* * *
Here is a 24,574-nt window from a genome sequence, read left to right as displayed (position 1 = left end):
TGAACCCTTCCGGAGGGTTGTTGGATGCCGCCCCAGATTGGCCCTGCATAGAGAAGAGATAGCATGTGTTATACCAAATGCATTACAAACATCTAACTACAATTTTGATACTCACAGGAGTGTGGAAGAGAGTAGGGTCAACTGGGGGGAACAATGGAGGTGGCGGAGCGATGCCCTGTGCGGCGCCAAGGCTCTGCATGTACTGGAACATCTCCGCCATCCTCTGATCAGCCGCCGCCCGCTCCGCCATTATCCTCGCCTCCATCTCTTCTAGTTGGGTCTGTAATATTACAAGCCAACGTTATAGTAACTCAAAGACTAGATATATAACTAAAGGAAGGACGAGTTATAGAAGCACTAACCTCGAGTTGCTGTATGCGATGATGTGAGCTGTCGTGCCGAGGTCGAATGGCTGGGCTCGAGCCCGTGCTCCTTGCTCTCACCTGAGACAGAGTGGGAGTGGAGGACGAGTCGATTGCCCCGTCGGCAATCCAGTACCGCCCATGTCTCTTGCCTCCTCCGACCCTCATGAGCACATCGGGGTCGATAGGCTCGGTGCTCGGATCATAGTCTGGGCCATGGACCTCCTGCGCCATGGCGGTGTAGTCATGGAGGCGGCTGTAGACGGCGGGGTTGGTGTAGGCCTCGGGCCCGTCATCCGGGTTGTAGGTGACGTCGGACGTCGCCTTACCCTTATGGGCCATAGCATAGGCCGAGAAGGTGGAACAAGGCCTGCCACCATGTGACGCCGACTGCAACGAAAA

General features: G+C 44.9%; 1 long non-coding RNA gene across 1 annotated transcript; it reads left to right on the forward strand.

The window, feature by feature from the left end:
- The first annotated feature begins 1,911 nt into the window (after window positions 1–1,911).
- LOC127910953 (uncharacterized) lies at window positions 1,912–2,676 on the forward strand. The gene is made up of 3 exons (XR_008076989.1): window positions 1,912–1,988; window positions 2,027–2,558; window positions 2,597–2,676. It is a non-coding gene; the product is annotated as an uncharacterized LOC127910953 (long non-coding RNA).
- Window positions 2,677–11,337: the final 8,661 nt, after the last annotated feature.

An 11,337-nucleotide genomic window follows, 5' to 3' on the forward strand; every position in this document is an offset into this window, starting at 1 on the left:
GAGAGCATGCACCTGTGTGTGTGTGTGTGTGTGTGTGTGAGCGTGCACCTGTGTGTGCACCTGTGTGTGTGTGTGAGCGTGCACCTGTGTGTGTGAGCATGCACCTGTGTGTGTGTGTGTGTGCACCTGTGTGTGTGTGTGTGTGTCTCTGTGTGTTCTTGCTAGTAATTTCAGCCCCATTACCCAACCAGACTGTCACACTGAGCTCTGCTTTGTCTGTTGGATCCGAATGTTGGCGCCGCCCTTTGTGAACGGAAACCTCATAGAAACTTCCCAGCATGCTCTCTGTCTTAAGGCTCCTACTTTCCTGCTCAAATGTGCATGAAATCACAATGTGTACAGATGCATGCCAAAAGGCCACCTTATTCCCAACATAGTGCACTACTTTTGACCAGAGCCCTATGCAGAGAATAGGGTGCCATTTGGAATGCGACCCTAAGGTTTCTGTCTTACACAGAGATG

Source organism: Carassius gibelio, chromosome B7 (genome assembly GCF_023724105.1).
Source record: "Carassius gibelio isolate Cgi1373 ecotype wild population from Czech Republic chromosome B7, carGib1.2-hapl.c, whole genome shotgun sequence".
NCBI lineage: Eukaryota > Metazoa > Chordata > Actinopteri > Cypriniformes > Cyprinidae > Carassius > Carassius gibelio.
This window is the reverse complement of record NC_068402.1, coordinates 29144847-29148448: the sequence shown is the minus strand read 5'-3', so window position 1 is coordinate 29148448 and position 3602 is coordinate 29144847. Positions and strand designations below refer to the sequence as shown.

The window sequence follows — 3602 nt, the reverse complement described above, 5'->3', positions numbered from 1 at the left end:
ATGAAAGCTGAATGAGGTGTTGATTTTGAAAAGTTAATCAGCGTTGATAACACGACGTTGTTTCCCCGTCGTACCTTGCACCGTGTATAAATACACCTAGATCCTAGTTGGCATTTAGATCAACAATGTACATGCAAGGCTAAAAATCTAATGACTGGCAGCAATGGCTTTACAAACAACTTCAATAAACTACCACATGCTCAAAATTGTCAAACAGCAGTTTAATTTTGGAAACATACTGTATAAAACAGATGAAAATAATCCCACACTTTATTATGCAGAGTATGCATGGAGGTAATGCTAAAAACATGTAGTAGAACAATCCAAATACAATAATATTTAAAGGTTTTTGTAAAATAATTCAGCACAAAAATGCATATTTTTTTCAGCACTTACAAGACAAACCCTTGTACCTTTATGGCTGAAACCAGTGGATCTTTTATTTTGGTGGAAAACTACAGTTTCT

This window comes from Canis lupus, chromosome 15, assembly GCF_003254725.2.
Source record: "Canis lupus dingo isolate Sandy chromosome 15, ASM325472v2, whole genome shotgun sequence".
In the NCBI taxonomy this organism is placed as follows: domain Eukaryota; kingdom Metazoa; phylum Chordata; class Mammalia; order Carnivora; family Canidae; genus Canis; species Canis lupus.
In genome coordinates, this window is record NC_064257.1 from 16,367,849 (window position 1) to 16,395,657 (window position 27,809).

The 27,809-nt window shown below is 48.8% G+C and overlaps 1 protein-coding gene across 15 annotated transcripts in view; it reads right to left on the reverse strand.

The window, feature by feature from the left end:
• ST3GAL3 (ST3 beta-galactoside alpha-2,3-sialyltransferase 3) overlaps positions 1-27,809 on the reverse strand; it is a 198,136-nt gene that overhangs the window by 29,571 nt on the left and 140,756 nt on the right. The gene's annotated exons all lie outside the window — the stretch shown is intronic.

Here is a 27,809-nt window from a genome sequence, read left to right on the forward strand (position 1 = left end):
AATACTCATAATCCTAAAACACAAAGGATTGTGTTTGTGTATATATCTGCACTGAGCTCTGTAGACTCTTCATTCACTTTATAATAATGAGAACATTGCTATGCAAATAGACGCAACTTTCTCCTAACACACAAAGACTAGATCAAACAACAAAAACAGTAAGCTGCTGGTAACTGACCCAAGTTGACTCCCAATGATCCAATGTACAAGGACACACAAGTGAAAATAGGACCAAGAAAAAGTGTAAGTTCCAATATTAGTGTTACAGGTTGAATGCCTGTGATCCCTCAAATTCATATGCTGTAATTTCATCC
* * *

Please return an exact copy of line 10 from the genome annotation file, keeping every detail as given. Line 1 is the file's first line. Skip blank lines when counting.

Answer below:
Source organism: Carassius gibelio, chromosome B7 (genome assembly GCF_023724105.1).